SHANGHAI (Reuters) - Chinese police held eight suspects on Tuesday after a Shanghai apartment fire that killed at least 53 people was blamed on unlicensed welding, in a jolt for the growing number of people who live in high-rises in China.
The fire gutted a 28-storey high-rise in China’s busy commercial hub, sending plumes of black smoke over the city.
“The fire started because someone was illegally welding on the 10th floor and the spark led to the big fire. The sparks hit the nylon mesh on the outside of the building,” Cheng Jiulong, deputy head of the Shanghai police, told a news conference.
He said the eight people would be charged with “responsibility for a major accident”, declining to answer repeated questions about who exactly had been detained.
Xinhua news agency said earlier that four people had been detained. It also provided no other details.
The swift steps to assign blame for the fire that swept up the 85-meter-high building showed how worried officials are to ease alarm among residents about the more than four hours it took to put it out.
“We feel that the fire rescue measures and methods weren’t fast enough, and secondly they weren’t vigorous enough,” said Du Deyuan, a 66-year-old resident who said he lived on the 26th floor and was out when the fire broke out.
“People live in high-rises, and then you have this burn all the way from low down to the 28th storey, burned so the whole building is blazing red. What could the people inside do?”
PUTTING OUT FIRES
China’s rapid urban growth is throwing up vast numbers of new high-rise buildings, and while major fire disasters have been relatively rare compared to other developing countries, safety maintenance can be lacking.
“Putting out fires in high-rise buildings is a problem for fire-fighting internationally,” Xinhua cited Chen Fei, chief of fire-fighting in Shanghai, as saying.
“Controlling the blaze was very difficult,” he added, noting that trucks with ladders and extensions could not get close.
Police Minister Meng Jianzhu said the risks of such fires were rising.
“Now is a period when fire disasters can easily occur, and we have to conscientiously absorb the lessons of this disaster,” he told officials in Shanghai, according to the Ministry of Public Security website (www.mps.gov.cn).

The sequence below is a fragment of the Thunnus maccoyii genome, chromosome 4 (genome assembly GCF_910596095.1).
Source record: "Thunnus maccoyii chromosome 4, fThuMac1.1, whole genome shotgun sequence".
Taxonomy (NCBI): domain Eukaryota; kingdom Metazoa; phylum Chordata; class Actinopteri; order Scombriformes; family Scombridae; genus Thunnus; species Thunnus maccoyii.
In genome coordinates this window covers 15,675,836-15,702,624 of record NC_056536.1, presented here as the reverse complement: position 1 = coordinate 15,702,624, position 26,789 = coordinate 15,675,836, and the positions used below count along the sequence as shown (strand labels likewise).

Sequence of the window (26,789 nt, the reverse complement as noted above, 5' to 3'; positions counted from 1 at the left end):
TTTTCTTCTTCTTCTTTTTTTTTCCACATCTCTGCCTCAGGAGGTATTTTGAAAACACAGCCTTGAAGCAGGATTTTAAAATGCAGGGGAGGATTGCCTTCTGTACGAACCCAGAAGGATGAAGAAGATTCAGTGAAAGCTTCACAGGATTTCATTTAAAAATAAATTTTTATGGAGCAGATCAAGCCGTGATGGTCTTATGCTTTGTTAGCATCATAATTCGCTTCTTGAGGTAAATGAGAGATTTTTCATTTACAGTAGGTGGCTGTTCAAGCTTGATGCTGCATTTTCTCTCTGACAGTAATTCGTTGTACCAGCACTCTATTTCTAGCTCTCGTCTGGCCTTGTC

As well as 53 confirmed killed, 70 residents were taken to hospital, including 17 with serious burns, said Xinhua.
Last year, 1,076 people were killed and 580 injured in fires in China, according to the Ministry of Public Security, which also controls fire-fighting services.
It is common to find fire exits blocked or locked in many Chinese buildings, ostensibly to stop thieves or because the space is being used for storage, and fire extinguishers are not widely available.
Meng sought to head off public disquiet about the blaze in Shanghai, a city with an urban population of about 13 million which has just finished hosting an expo intended to showcase it as a modern, global metropolis.
“Quickly smooth people’s emotions and defuse conflicts,” he told officials. “Get to the bottom of the cause, clarify its nature, determine responsibility and deal with this sternly according to the law.”
A department building fire in northeastern province of Jilin earlier this month killed at least 19 people and injured 24.
In early 2009, a hotel being built next to the half-finished, hyper-modern new headquarters of Chinese state television in Beijing was consumed by fire after a fireworks display went wrong. One fireman died.
Additional reporting by Michael Martina, Sally Huang, Ben Blanchard and Chris Buckley in Beijing and Jason Subler in Shanghai; Editing by Daniel Magnowski
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